A long history of ignition problems
Documents show trail of failures, redesigns in GM's small cars
General Motors and its suppliers repeatedly botched a basic function of the Chevrolet Cobalt and Saturn Ion — the system that turns the cars on and off — leading to multiple redesigns of the ignitions, hundreds of complaints and frequent warranty claims, according to documents reviewed by Automotive News.
Service bulletins that GM sent to its dealerships, court filings and documents GM provided to federal regulators show that engineers spent considerable time over more than a decade investigating and fixing various flaws in the ignition system. But while GM in 2012 offered to replace shoddy key cylinders free of charge, there is no indication so far that anyone within the company discussed the problems with the ignition system as safety hazards or raised the possibility of a recall until late last year.
Many early Saturn Ions refused to turn on, especially in cold weather.
Years later, some Chevrolet Cobalts couldn’t be shut off.
Some drivers complained about their key getting stuck in the ignition, while others reported that the key would come out when it wasn’t supposed to. A GM engineer who started investigating the ignition switches in 2011 described incidents in which Cobalt keys became jammed because “the key cylinder was falling apart.”
Customers and even GM’s own employees discovered as early as 2004 that merely bumping the ignition with their knee could turn off the car, leading one engineer to conclude that it was at least an inch too low on the steering column.
At least 3 changes
A lawsuit filed last week in federal court in San Francisco contends the ignition systems are defective in all Cobalts — including the 2008-10 models that GM added to its recall on Friday — in part because GM never moved the ignition higher.
The ignition switch — a black plastic-encased part behind the key cylinder — at the center of last month’s recall was altered at least three times in a five-year period. GM told federal regulators last month that one of its engineers signed a document approving a modification in April 2006. In that instance, GM didn’t change the part number, which former engineers say was a violation of company protocol.
The switch already had been altered once — and given a new part number — to resolve a problem in the “Passlock” theft-deterrent system that could prevent Ions from starting. GM issued a service bulletin in November 2005 instructing dealers to replace the switch in 2003-06 Ions.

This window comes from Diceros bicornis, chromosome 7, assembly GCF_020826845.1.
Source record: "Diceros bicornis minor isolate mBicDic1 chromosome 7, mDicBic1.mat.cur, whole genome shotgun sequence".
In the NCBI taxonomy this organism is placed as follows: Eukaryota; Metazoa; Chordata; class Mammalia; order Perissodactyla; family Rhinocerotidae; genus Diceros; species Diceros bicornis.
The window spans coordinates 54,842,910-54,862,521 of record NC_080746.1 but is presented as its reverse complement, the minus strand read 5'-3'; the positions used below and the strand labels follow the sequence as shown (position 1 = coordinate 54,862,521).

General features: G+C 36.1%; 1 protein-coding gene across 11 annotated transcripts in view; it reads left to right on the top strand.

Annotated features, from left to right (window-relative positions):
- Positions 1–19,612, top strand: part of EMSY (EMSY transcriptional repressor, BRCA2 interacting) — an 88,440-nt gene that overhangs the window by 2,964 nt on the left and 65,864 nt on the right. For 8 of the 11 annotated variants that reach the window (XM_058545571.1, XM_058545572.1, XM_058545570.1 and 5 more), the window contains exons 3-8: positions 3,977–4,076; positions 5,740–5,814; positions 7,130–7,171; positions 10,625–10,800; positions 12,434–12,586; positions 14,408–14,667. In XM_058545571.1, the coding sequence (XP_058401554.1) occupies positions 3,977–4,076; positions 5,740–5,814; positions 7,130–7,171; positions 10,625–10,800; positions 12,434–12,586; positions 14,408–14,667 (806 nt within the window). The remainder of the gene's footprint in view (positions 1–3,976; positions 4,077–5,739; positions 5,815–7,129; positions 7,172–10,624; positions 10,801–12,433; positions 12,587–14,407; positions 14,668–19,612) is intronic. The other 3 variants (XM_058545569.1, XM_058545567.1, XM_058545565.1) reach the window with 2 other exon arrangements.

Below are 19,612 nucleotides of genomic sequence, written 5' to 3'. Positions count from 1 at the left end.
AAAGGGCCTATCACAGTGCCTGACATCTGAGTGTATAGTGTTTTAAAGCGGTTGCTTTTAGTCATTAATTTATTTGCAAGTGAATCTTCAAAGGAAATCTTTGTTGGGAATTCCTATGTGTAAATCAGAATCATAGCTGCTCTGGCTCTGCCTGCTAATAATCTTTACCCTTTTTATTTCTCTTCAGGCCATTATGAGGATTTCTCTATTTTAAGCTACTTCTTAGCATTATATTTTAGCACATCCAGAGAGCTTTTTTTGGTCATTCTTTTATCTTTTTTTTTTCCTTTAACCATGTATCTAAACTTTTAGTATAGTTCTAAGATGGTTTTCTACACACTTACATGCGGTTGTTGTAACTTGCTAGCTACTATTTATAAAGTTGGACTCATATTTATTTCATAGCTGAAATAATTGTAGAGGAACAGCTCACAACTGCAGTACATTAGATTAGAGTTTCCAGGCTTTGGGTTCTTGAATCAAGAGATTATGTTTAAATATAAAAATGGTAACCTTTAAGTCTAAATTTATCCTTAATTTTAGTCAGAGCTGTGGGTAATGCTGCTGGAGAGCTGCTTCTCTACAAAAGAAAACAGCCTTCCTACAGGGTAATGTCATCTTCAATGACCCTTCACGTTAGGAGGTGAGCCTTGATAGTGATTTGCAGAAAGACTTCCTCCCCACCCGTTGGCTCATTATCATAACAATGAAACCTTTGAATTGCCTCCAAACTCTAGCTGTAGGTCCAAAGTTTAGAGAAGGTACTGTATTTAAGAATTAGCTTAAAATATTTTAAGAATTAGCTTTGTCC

“Verify that the ignition switch has been replaced at least once using P/N 10392423,” GM told dealers in a March 2006 update to the 2005 bulletin. The original Ion ignition carried part number 12450250. Automotive News obtained switches bearing both part numbers from Ions at a Detroit junkyard.
The ignition switch in the 2005 Cobalt owned by Brooke Melton, a Georgia nurse who died in a 2010 crash, had the part number 10392423, said Mark Hood, a materials engineer with McSwain Engineering in Pensacola, Fla. Hood analyzed the switches for Melton’s family as part of a wrongful-death lawsuit against GM that was settled in September 2013.
GM hasn’t said whether the defect also exists in switches with the original part number, though the recall does include the model years in which those switches were used.
A GM spokesman said last week that the company is still investigating what went wrong and declined to comment further for this story.
An April 2013 deposition of a GM engineer in that case and online parts catalogs show that the company began using another new part number, 15886190, for the ignition switch in the Cobalt and Chevrolet HHR during the 2008 model year, though the reason is unclear.
The fact that GM did assign a new part number two other times, even though the part’s exterior appearance never changed, highlights the unusual nature of the April 2006 modification. GM didn’t note the other alterations in timelines filed with the National Highway Traffic Safety Administration.
Problems with the key cylinders date back to at least 2004, according to the deposition of another GM engineer in the Melton case. The engineer, David Trush, said GM had its supplier make replacement cylinders and issued a service bulletin telling dealers to install them for customers who complained that they couldn’t rotate the key. Trush said GM then changed to a different supplier around 2008 because of quality and production deficiencies.
In April 2012, GM began a customer-satisfaction campaign in which it offered to replace the key cylinders on 2007-09 Cobalts and Pontiac G5s and 2008-10 Chevrolet HHRs free of charge. A letter GM sent to owners says a “binding condition” between the cylinder and its housing could prevent turning or removing the key and keep drivers from shutting the car off.
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